As of today, February 25, David has been gone three months and four days. I continue to make my weary way up the down escalator.
I keep myself busy trying to complete projects like our taxes. That one plunged me into a world of hurt, as I relived David’s decline and death courtesy of cold numbers and receipts. I found David’s careful notes on medical expenses for 2013 only after I’d finished figuring out this year’s by myself. I spent an entire day calculating how much David spent last year on herbal supplements ($6240 but some were for me) only to discover supplements aren’t deductible. Still, I needed the task of taxes to be over ; they stressed me out more in not being done than in the hell of implementation.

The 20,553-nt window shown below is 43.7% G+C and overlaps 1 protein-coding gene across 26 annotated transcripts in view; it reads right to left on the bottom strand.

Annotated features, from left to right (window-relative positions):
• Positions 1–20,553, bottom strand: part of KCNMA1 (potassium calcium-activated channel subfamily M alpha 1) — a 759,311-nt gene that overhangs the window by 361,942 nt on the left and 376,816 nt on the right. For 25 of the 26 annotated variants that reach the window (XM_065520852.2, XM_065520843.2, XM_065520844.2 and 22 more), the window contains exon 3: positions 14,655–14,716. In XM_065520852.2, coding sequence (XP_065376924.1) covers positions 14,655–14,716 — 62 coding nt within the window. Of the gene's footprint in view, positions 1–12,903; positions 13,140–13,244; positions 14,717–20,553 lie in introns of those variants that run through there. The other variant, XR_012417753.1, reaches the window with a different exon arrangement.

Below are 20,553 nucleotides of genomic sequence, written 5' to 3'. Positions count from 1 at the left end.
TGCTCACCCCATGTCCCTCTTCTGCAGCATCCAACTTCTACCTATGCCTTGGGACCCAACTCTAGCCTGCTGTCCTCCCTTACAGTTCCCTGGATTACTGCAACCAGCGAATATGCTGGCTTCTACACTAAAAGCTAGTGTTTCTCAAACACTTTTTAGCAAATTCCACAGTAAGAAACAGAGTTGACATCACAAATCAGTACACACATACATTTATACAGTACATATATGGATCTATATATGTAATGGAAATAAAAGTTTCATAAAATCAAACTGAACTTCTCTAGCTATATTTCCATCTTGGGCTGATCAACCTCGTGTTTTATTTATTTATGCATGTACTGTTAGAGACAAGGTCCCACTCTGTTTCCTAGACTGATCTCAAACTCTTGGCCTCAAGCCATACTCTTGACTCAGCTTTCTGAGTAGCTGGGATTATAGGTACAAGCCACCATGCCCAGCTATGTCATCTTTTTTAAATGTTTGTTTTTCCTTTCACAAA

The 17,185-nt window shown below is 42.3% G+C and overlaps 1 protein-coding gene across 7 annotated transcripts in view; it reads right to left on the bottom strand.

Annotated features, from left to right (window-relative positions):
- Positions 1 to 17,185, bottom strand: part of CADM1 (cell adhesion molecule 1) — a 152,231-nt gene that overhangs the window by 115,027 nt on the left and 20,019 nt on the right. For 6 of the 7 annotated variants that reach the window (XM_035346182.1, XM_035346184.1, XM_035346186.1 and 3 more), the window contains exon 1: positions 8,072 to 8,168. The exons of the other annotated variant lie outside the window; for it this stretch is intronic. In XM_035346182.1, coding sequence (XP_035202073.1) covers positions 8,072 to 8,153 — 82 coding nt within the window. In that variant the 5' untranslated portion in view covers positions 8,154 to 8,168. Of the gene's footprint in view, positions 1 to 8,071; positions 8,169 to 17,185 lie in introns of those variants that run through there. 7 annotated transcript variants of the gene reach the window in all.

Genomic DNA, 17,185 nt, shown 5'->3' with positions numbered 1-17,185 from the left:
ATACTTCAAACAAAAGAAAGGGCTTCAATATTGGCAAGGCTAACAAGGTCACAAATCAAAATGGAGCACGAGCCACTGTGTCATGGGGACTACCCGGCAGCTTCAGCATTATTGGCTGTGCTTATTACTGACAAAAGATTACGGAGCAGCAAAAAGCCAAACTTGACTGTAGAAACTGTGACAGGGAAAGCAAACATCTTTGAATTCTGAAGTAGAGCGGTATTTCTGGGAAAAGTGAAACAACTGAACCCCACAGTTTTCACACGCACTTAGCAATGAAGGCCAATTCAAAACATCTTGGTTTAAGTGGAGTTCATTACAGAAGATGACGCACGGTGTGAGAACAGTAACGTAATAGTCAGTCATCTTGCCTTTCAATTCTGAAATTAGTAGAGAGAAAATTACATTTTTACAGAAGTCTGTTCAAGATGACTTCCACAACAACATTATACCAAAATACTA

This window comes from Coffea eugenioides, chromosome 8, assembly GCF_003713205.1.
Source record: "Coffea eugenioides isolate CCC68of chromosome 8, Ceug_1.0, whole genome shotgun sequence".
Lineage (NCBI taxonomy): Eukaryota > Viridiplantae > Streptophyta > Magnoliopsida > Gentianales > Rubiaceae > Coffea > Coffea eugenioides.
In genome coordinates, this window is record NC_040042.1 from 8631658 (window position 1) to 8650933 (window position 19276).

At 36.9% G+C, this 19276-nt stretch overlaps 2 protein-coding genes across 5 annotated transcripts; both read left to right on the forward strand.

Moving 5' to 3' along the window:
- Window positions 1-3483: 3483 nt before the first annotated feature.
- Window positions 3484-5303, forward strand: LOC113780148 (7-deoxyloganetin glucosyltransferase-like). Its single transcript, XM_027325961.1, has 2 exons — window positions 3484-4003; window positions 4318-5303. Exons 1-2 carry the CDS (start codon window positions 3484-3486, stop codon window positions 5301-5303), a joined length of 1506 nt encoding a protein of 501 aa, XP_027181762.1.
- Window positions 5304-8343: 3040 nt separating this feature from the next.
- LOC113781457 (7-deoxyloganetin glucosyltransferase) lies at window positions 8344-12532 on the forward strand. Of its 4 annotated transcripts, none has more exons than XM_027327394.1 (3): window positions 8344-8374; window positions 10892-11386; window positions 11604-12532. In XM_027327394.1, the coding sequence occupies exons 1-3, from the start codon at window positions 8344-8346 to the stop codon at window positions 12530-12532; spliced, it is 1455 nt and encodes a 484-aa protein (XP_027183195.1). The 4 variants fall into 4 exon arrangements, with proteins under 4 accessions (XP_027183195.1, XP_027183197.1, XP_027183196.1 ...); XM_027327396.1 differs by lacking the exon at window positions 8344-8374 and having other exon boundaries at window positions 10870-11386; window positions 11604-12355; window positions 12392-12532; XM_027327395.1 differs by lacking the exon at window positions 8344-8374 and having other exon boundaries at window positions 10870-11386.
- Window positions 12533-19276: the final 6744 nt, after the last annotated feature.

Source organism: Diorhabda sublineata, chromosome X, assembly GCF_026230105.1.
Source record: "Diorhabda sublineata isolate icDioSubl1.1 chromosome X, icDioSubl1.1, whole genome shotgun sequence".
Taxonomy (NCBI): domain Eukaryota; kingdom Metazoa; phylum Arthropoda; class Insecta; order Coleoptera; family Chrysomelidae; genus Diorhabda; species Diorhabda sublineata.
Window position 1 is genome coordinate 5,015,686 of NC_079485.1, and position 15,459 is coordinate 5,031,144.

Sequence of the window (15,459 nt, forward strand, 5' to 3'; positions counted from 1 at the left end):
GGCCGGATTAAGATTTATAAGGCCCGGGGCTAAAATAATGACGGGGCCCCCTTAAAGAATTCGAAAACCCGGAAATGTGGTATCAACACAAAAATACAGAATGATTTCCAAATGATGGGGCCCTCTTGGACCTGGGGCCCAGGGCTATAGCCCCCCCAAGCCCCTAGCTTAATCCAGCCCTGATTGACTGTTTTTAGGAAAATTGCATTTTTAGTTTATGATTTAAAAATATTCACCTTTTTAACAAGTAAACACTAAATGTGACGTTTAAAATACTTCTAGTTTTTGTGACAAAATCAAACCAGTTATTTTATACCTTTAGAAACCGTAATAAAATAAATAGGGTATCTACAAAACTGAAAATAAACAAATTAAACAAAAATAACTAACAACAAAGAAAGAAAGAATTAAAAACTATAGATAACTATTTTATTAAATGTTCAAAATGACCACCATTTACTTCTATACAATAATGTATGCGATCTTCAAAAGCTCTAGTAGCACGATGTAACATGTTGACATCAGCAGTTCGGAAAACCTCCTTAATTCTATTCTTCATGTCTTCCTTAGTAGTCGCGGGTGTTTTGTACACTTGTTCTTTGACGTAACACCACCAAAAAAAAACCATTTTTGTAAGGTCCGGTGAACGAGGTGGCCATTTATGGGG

I feel more liberated than conflicted about turning what once was David’s office into a woman’s proverbial room of my own.
That the red hue David chose for his walls matches the woman’s hair in the Picasso painting on my screen saver gives me comfort; it confirms I’m heading in the right direction. When I’m ready, I’ll move David’s picture up from the living room and put it next to Stew’s. During daylight I can forsee time, hopefully sooner rather than later, when my post-death to do list no longer stretches out behind me like one of those gigantic creature kites at the Berkeley Marina. I’ll relax, turn David’s former office into a Judy Gumbo cradle of creativity and feel upbeat enough to seize the six months I need to complete Yippie Girl. Still, when I wake up in my lonely bed between 3 and 3:30 a.m., my to do list feels less like a kite and more like an albatross around my neck.